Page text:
A Long-repressed Beef with 1960s Cheesecake

Funny story written by Gee Pee

Wednesday, 30 May 2018


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My wife's in the other room, working on crafts, so I'm free to address a concern I have about Playboy models, especially those of the 1960s (although my concern really includes Playmates of every year). What's my beef? The absurd conditions or situations under which the magazine's photographers expect Playboy “readers” (read “voyeurs”) to believe (or to pretend not to disbelieve) woman—or Playmates, at any rate—are likely to doff their clothes.

As a critic, I've laid in a good supply of examples—too many, my wife might say—of Playboy's ludicrous pictorials. A writer cannot have too much material from which to work, after all, especially when it is of a pulchritudinous nature. In the interests of time and space (and because my wife could walk in on me at any moment), I will limit my observations to only a few of the many possibilities.

The first offender with whom I shall take umbrage is "Miss May” (1955). A ballerina, she stands at the horizontal pole (no, not that horizontal pole), wearing only a pair of ballet slippers, her left arm cocked that she might lay the palm of her hand over her spill of of blonde locks. She has a meditative air, as if she might be trying to remember the step she's supposed to rehearse. There's nothing ludicrous about such a pose, one who is familiar with ballet may say. Ignorant as I am about the subject, I might well agree, were not Miss May starkers (her slippers excepted). Unless it's typical to rehearse ballet dances in the nude, the situations under which she has gotten naked is ridiculously unbelievable—erotic and alluring, certainly, but absurd, nonetheless.

Next up: “Miss April” (1956) a redhead. Judging by the claw hammer protruding from the rear pocket of her jeans, the cuffs of which are rolled midway up her calves, she has apparently just hung a picture. It's not much of a picture: some wastepaper arranged against a framed black background. Whether the work of art is a collage or a painting of more or less abstract design is anybody's guess, as is the reason for Miss April's topless state of undress. Barefoot, she smiles at the camera as she attempts to straighten the picture on the wall. Two suitcases on the floor beside her, one doubling as a tabletop whereupon sit an ashtray and an incandescent light bulb, suggest, perhaps, that she has only recently moved into a new home and is setting about decorating it to her questionable taste. How likely is it that a woman, in such a situation, would have opted to go topless? If you'll indulge me just a moment, I will ask one. (A moment passes.) I asked, and my wife assures me that it is highly doubtful that any woman would adopt such attire (or lack thereof) under such circumstances. Then, my bitter half asks me why I am asking, and I tell her I am "just curious." She gives me a curious look, but I escape without further ado. There you have it, then: not only I, but my wife also, concludes that this photo of “Miss April” is yet another example of farcical irrationality, despite “Miss April's” own considerable assets.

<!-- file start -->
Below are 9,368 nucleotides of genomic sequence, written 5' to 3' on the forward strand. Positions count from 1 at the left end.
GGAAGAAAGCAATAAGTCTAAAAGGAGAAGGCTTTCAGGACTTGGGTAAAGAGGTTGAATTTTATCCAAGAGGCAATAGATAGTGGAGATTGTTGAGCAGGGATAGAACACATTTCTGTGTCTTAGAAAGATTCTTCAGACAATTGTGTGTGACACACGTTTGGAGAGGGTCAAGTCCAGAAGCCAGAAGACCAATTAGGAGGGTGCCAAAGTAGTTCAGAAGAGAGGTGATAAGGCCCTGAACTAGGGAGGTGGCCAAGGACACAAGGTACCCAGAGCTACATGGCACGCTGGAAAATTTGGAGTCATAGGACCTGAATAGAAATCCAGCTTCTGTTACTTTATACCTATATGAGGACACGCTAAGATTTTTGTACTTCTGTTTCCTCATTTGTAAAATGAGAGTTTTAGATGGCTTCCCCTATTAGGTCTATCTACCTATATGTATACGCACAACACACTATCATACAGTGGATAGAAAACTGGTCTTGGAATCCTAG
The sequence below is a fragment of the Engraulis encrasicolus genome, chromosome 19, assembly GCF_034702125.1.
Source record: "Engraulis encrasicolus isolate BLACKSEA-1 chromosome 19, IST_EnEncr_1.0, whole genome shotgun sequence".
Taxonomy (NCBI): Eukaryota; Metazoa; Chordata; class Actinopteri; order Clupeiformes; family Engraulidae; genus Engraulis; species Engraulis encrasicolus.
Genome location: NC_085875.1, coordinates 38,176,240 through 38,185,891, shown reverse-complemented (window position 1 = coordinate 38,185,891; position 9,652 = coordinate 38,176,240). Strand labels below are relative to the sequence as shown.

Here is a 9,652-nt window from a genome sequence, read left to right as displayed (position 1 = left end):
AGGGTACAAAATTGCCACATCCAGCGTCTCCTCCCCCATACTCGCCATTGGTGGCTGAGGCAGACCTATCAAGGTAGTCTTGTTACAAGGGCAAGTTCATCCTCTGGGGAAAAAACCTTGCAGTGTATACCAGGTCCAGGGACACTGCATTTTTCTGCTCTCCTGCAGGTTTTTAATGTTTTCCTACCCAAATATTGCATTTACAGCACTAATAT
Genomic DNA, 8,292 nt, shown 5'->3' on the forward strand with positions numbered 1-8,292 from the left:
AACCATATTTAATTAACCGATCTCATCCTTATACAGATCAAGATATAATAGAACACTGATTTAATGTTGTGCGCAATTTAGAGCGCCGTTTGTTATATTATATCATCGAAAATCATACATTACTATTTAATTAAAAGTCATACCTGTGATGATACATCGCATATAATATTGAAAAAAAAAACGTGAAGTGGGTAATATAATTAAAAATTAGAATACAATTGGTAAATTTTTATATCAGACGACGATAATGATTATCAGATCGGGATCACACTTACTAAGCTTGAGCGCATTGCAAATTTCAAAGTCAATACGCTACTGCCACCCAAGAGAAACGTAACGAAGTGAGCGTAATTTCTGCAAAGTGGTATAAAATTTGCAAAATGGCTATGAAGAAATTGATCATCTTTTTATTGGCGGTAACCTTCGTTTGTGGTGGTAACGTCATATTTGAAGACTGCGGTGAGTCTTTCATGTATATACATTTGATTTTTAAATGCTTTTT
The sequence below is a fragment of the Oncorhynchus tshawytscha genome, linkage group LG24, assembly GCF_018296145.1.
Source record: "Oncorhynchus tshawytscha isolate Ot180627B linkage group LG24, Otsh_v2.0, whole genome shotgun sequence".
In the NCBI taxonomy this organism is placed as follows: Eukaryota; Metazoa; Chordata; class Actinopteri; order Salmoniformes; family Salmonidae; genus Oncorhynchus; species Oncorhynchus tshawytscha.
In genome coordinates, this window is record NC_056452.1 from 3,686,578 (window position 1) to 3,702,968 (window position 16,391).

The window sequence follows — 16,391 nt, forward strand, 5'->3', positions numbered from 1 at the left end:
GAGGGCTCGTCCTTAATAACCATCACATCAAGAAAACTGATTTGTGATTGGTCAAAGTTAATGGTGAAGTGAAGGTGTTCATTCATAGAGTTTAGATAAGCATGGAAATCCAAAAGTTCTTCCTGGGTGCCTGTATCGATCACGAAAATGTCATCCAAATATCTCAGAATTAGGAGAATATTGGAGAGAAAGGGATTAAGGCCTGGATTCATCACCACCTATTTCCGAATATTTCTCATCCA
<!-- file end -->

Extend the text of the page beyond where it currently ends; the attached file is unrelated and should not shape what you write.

I have saved the most preposterous example of the idiotic of Playboy photographers for last: that of “Miss December” (1957). A stunning brunette, she lies, absolutely naked, on her right side, looking, expressionlessly into the camera. (Her expressionless expression is remarkable among her ilk; most Playmates are all smiles, all the time, whether they are scrubbing a toilet bowl—not that any ever have, I'd bet—or passing gas, if such heavenly bodies are capable of such an act.) She is framed by either side of the opening to a brick fireplace, and the fact that she lies atop fiery logs, among raging flames, behind a pair of brass andirons, suggests, quite clearly, that she is in the fireplace, not before it. Unless “Miss December” is a fire salamander, a phoenix, or a tropical squid, disguised as a human female, it is impossible that she could survive being roasted alive on a fire. This photograph is, therefore, even more implausible and, in fact, laughable, than the others which I've mentioned as offending one's intelligence by virtue of their lunacy.

Why would as esteemed a literary periodical as Playboy engage in such nonsense? Perhaps the photographers were animated by a juvenile sense of humor. To them, such pictures might have seemed amusing, but it's inconceivable that anyone else, especially the magazine's publisher, the late Hugh Heifer, would have found such situations even remotely amusing. What, then, could be the cause of the appearance of such photographic twaddle?

I submit that the cause is a sheer absence of imagination among the photographers. They were not creative enough to envision any more suitable circumstances for their models' nudity than those they depicted; as a result, readers were annoyed with the asinine pictorials that these “artists” foisted upon the publication's put-upon readers. It would be better by far simply to have presented the models in the altogether, without any pretense for their nudity. Such lame excuses for the women's presentations of their charms as a ballet dancer's contemplation of her next step, the straightening of a picture on a wall, and relaxation in, rather than before, a fire are patently obscene!

After all, even as early as the 1960s, red-white-and-blue-blooded American men were ready, willing, and able to ogle naked Playboy Playmates, no excuses being necessary.

The funny story above is a satire or parody. It is entirely fictitious.

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